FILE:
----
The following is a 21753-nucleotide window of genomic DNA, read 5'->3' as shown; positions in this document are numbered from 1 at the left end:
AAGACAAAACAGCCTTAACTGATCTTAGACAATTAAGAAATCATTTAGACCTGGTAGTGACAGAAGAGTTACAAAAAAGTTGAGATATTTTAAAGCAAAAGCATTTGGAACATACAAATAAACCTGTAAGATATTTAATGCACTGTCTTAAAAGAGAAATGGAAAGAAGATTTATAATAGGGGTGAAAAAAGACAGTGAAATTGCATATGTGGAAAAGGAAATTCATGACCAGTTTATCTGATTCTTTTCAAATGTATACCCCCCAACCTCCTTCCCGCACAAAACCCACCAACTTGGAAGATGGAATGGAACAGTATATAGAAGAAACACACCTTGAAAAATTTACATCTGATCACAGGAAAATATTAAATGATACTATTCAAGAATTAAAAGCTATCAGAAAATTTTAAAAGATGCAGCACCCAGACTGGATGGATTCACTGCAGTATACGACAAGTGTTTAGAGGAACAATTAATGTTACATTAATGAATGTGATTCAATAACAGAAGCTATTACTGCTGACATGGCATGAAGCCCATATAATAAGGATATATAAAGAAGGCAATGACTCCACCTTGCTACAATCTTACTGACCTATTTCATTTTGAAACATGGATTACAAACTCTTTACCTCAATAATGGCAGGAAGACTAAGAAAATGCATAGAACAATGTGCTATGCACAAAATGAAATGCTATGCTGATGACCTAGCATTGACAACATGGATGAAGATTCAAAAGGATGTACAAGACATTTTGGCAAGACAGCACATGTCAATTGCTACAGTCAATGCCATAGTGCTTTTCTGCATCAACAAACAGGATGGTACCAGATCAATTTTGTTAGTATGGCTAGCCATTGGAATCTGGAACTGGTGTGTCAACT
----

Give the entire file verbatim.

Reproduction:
The following is a 21753-nucleotide window of genomic DNA, read 5'->3' as shown; positions in this document are numbered from 1 at the left end:
AAGACAAAACAGCCTTAACTGATCTTAGACAATTAAGAAATCATTTAGACCTGGTAGTGACAGAAGAGTTACAAAAAAGTTGAGATATTTTAAAGCAAAAGCATTTGGAACATACAAATAAACCTGTAAGATATTTAATGCACTGTCTTAAAAGAGAAATGGAAAGAAGATTTATAATAGGGGTGAAAAAAGACAGTGAAATTGCATATGTGGAAAAGGAAATTCATGACCAGTTTATCTGATTCTTTTCAAATGTATACCCCCCAACCTCCTTCCCGCACAAAACCCACCAACTTGGAAGATGGAATGGAACAGTATATAGAAGAAACACACCTTGAAAAATTTACATCTGATCACAGGAAAATATTAAATGATACTATTCAAGAATTAAAAGCTATCAGAAAATTTTAAAAGATGCAGCACCCAGACTGGATGGATTCACTGCAGTATACGACAAGTGTTTAGAGGAACAATTAATGTTACATTAATGAATGTGATTCAATAACAGAAGCTATTACTGCTGACATGGCATGAAGCCCATATAATAAGGATATATAAAGAAGGCAATGACTCCACCTTGCTACAATCTTACTGACCTATTTCATTTTGAAACATGGATTACAAACTCTTTACCTCAATAATGGCAGGAAGACTAAGAAAATGCATAGAACAATGTGCTATGCACAAAATGAAATGCTATGCTGATGACCTAGCATTGACAACATGGATGAAGATTCAAAAGGATGTACAAGACATTTTGGCAAGACAGCACATGTCAATTGCTACAGTCAATGCCATAGTGCTTTTCTGCATCAACAAACAGGATGGTACCAGATCAATTTTGTTAGTATGGCTAGCCATTGGAATCTGGAACTGGTGTGTCAACT